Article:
Gaming Bliss at 60% Usage: AMD 7900 XTX Powering 4K Like a Champ


I’ve been using the RX 7900 XTX Black for about a month now, and I wanted to share my experience with it, particularly in comparison to the Nvidia 4080. My decision to go with the AMD 7900 XTX was influenced by several factors:

Cost Consideration:

The AMD 7900 XTX is currently more budget-friendly compared to the Nvidia 4080, making it a more economical choice for my new PC build with an Intel i5 13th-gen processor.

User Interface and Driver Performance:

I found the UI and drivers of the AMD card to be superior. I had encountered issues with the Nvidia control panel disappearing on my previous RTX 2060S, possibly due to conflicts between Microsoft and Nvidia in Windows 10.


Ray Tracing Priorities:

Since I’m not particularly interested in ray tracing, the absence of this feature in the AMD card didn’t affect my decision.

Power Efficiency with Radeon Chill:

Enabling “Radeon Chill” and limiting the frame rate to 60fps significantly reduced power consumption to below 350W. I noticed no discernible difference in performance when compared to higher frame rates on my Samsung 75″ Q85A TV, set to the smoothing “soap opera” effect. This setup allowed me to run demanding games like RDR2 and modded GTA5 at 4k with around 60% usage, maintaining a cool and quiet system.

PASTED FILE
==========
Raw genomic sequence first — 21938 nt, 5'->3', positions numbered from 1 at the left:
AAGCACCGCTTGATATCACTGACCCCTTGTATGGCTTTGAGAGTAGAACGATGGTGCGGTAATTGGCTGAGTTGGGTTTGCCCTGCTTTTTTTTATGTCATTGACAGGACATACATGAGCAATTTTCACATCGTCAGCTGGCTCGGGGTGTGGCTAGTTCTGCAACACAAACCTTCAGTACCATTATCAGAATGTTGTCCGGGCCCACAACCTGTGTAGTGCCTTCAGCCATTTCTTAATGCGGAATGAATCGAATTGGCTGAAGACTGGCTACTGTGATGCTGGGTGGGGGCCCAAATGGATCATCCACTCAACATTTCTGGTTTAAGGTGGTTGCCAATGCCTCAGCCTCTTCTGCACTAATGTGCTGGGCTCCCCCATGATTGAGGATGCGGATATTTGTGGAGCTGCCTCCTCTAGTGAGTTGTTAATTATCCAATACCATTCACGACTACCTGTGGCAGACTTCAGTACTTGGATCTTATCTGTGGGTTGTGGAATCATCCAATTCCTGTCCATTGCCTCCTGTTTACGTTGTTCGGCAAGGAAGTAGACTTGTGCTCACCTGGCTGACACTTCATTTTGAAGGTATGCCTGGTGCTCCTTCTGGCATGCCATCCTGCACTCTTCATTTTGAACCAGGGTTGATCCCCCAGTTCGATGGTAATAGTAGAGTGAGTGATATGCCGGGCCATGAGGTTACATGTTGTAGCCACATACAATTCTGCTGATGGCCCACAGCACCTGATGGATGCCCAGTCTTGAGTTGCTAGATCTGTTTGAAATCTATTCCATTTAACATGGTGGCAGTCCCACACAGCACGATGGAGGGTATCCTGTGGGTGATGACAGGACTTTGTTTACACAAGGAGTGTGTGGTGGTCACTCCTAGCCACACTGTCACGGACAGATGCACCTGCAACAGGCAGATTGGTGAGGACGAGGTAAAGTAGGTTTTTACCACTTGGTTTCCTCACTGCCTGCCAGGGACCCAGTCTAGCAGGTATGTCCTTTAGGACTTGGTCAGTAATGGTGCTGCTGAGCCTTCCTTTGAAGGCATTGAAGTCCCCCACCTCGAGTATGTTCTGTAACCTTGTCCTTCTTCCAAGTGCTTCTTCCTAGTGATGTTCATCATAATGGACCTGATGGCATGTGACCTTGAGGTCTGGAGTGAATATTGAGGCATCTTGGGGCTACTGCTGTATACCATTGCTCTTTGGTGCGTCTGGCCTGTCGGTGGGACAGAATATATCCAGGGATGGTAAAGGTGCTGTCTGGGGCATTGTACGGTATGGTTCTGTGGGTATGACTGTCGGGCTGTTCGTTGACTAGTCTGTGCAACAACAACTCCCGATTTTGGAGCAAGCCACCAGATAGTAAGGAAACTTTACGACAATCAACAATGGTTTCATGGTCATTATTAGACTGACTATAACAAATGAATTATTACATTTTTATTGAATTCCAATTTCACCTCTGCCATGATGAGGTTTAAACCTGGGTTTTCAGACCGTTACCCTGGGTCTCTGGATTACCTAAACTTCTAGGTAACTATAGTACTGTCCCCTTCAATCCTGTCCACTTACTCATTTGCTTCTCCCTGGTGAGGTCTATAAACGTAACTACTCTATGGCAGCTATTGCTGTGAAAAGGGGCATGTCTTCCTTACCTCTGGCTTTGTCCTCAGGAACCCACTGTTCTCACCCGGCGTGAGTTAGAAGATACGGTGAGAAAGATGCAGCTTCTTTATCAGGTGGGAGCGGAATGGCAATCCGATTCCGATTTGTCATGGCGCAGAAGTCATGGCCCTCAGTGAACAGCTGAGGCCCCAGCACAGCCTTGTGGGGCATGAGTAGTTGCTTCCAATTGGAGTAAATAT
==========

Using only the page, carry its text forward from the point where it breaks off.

In an update, I encountered some issues while playing Elden Ring with enhanced graphics settings, leading to high temperatures and loud fan noise. After investigating, I discovered that thermal paste pump-out was causing the problem. I resolved this by using PTM7950, which I ordered from Amazon. This replacement not only fixed the thermal issues, with hot spots now staying below 90c and a reduced delta of 15, but it also allowed me to avoid the need for an RMA. Interestingly, the XFX warranty did not consider the repaste as voiding the warranty. While I was disappointed that I had to perform this maintenance, the new thermal paste has restored the card to its original performance level. I’m left wondering why this high-quality paste isn’t used in the factory, whether due to installation difficulties or cost constraints.